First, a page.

IT’S COMPLICATED **
MERYL STREEP is so spectacularly gifted that she adds dimension and substance to any film that she stars in.
She can even save some of them. Such is not the case with IT’S COMPLICATED. Brilliance can not necessarily move mountains. But she gives it a damn good run.
Her character JANE ADLER is a great looking, successful, wealthy Santa Barbara caterer in her fifties. Everything is going well for her. But she has no significant romance in her life.
She’s been divorced from her attorney ex husband JAKE (ALEC BALDWIN) for approximately a decade. He’s a charming manipulative shark who has no end of bad judgment where women are concerned. He cheated on Jane and left her for his current (much younger) wife.
Then his spouse Agness dumped him, ran off with another man, had a child with him – and Jake took her back anyway.
Jane and Jake have three children that are effectively immersed in young adulthood. Jane makes nice for the sake of her kids. It’s simpler and less stressful. But she’s long gotten over Jake and has resumed her life like nothing at all happened.
Jane hasn’t had time for much romantic frolicking in the past ten years. She’s had to take care of a thriving business and her family.
One of her girlfriends tells her up front that she’ll never have sex again if she doesn’t find someone to date. It doesn’t have to be earth shattering Romeo and Juliet style.
Just pick someone and do it all ready.
Jane’s son is graduating from college. She flies to New York to attend. While she’s checking into the hotel with her kids, she discovers that her ex is also registered at the same establishment.
Remembering what her friend told her, Jane dresses and grooms herself with care. She then goes downstairs to the hotel dining room. While she’s waiting at the bar to be seated, Jake saunters over.
He’s actually glad to see her. This fact surprises Jane enormously. It turns out his marriage has hit a few substantial snags. Jane is cautious and a bit wary.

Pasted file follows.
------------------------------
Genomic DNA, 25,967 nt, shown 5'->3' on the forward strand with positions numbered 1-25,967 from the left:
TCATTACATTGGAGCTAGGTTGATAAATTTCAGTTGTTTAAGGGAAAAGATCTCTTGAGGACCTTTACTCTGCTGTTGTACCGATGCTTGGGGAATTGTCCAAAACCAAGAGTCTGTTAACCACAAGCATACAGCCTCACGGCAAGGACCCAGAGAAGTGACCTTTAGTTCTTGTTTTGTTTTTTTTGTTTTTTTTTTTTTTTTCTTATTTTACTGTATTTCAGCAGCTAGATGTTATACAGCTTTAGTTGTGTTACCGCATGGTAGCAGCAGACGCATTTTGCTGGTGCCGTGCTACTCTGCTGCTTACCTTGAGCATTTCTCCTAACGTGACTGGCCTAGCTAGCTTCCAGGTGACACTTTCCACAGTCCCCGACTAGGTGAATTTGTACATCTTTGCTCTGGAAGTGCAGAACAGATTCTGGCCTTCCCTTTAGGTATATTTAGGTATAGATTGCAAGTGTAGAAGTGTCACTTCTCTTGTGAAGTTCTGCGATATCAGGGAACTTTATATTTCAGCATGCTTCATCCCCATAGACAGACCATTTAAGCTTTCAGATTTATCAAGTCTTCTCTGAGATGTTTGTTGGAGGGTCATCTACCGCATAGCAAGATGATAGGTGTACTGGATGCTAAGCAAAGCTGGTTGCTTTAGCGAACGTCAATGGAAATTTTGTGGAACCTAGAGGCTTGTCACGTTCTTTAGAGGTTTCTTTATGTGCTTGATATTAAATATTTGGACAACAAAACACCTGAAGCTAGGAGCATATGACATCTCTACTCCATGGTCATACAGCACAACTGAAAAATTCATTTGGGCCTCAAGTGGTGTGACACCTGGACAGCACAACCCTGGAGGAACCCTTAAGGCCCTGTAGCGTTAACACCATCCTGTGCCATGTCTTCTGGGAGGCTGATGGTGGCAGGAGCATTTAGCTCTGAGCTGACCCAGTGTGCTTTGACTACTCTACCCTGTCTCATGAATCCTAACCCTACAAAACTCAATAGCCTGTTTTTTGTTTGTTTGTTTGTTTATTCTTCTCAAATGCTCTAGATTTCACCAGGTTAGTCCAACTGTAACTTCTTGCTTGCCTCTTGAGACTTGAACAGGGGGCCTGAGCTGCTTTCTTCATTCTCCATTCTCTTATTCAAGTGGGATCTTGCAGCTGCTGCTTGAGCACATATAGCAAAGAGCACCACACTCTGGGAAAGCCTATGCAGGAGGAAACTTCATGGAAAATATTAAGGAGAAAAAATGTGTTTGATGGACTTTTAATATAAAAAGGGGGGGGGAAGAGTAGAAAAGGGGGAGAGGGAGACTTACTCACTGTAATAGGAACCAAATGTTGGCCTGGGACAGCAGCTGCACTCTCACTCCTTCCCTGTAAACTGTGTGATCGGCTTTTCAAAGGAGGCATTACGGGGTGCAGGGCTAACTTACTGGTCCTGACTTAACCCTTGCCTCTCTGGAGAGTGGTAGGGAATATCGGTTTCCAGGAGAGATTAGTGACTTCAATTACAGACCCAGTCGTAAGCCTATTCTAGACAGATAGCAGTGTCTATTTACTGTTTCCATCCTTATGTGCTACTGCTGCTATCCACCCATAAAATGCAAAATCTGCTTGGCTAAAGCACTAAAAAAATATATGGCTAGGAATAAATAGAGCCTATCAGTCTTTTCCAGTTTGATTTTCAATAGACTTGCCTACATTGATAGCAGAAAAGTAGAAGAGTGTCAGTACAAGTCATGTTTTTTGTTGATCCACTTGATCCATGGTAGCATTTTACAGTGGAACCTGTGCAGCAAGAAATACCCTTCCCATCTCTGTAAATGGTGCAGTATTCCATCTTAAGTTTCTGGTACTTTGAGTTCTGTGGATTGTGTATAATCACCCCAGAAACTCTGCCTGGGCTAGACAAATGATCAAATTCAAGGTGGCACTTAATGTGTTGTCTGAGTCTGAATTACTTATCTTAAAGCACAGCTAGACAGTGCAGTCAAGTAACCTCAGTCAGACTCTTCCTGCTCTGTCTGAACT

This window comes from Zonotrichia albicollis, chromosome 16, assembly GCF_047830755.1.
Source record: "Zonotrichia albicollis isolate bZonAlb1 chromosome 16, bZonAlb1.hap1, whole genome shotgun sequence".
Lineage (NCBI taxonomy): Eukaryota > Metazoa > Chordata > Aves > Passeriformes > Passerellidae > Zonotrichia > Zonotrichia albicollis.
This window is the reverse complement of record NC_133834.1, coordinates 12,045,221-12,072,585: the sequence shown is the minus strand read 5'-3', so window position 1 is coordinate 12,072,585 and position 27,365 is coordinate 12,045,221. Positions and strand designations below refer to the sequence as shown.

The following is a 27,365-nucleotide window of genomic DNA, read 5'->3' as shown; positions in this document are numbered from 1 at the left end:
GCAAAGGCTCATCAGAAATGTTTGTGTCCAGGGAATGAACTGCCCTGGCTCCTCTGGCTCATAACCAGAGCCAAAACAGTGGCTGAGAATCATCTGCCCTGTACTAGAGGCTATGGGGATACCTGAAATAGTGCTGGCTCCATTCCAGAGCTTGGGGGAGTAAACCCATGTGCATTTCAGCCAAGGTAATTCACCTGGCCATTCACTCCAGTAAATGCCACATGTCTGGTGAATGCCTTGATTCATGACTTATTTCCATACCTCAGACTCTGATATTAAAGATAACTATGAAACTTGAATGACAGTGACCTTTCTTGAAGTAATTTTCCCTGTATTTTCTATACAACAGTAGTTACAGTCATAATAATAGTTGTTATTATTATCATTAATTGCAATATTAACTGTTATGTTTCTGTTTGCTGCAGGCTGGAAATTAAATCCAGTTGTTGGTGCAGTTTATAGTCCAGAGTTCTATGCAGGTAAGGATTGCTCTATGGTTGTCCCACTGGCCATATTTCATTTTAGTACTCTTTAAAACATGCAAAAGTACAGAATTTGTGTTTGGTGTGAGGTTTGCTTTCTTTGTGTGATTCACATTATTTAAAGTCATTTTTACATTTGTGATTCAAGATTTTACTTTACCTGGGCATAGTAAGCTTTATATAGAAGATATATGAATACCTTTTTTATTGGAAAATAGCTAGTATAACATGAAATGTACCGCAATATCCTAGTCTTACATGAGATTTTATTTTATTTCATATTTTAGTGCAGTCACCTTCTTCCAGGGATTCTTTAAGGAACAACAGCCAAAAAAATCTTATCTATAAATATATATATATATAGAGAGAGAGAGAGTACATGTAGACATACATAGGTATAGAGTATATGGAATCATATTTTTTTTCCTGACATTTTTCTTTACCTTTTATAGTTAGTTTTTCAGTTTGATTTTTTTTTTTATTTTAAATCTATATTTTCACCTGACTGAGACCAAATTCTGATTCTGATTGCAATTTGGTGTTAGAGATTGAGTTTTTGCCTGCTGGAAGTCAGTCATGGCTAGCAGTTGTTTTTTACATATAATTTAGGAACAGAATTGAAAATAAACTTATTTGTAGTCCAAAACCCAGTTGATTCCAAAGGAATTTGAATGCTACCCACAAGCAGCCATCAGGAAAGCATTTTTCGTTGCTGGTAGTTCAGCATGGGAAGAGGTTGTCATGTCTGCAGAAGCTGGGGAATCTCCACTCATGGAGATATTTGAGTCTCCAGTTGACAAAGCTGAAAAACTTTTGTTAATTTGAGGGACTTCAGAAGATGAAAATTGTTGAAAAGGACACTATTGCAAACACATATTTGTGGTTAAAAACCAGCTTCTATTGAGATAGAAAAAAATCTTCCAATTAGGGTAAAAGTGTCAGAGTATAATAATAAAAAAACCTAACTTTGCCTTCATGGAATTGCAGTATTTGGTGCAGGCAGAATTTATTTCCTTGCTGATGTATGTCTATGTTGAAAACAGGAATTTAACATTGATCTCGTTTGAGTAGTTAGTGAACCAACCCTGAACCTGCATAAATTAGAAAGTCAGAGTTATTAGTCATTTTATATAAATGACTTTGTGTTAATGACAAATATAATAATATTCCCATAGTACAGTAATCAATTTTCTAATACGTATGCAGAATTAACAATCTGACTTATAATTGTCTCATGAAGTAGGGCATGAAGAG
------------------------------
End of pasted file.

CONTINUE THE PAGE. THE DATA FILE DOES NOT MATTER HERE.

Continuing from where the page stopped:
Jake is smooth. Too smooth.
But the truth is that he never stopped loving her. He messed up badly. He’s always known that. Never more than now. It’s clear that they have some unfinished business to deal with.
They talk, they drink (a lot…), they dance and laugh. All of a sudden time stands still and it’s exactly like when they first met 30 years ago.
They go back upstairs…and the inevitable happens.
Jake is exultant. This is precisely what he wanted. In spite of the fact that he tells Jane that they should be together and he’s pushing hard to get back in her good graces, she did spend twenty years with this man.
She’s on to him.
Jane knows that Jake has unresolved feelings for her. But she is instinctively aware that he is not as hell bent on ending that marriage as he claims to be. It’s not a black and white situation.
However, their night of irrepressible passion turns into a full blown affair when Jake pursues Jane back in California. Jane not only can’t say no.
But she discovers that she doesn’t want to.
The fear and the guilt subside – to be replaced by a righteous kind of confidence and acceptance of the circumstances. She becomes rather gleeful about one upping her rival. Jake’s wife is a useless pill.
Of course it’s going to get…complicated.
Jane is renovating her house. Her earnest sincere architect ADAM (STEVE MARTIN) has had a crush on her for some time. But he’s just trying to find his own comfort zone after being divorced for two years.
He likes Jane a lot. Adam is a sweet, laid back guy. He would never impose on or pester anyone. At the first sign of trouble, he would bolt. But he can sense that there is something going on between Jane and her ex. That makes him very reluctant to put his cards on the table.
Jake also understands that there are a few sparks flying between Jane and her new employee. He has no right to be jealous.
But he is.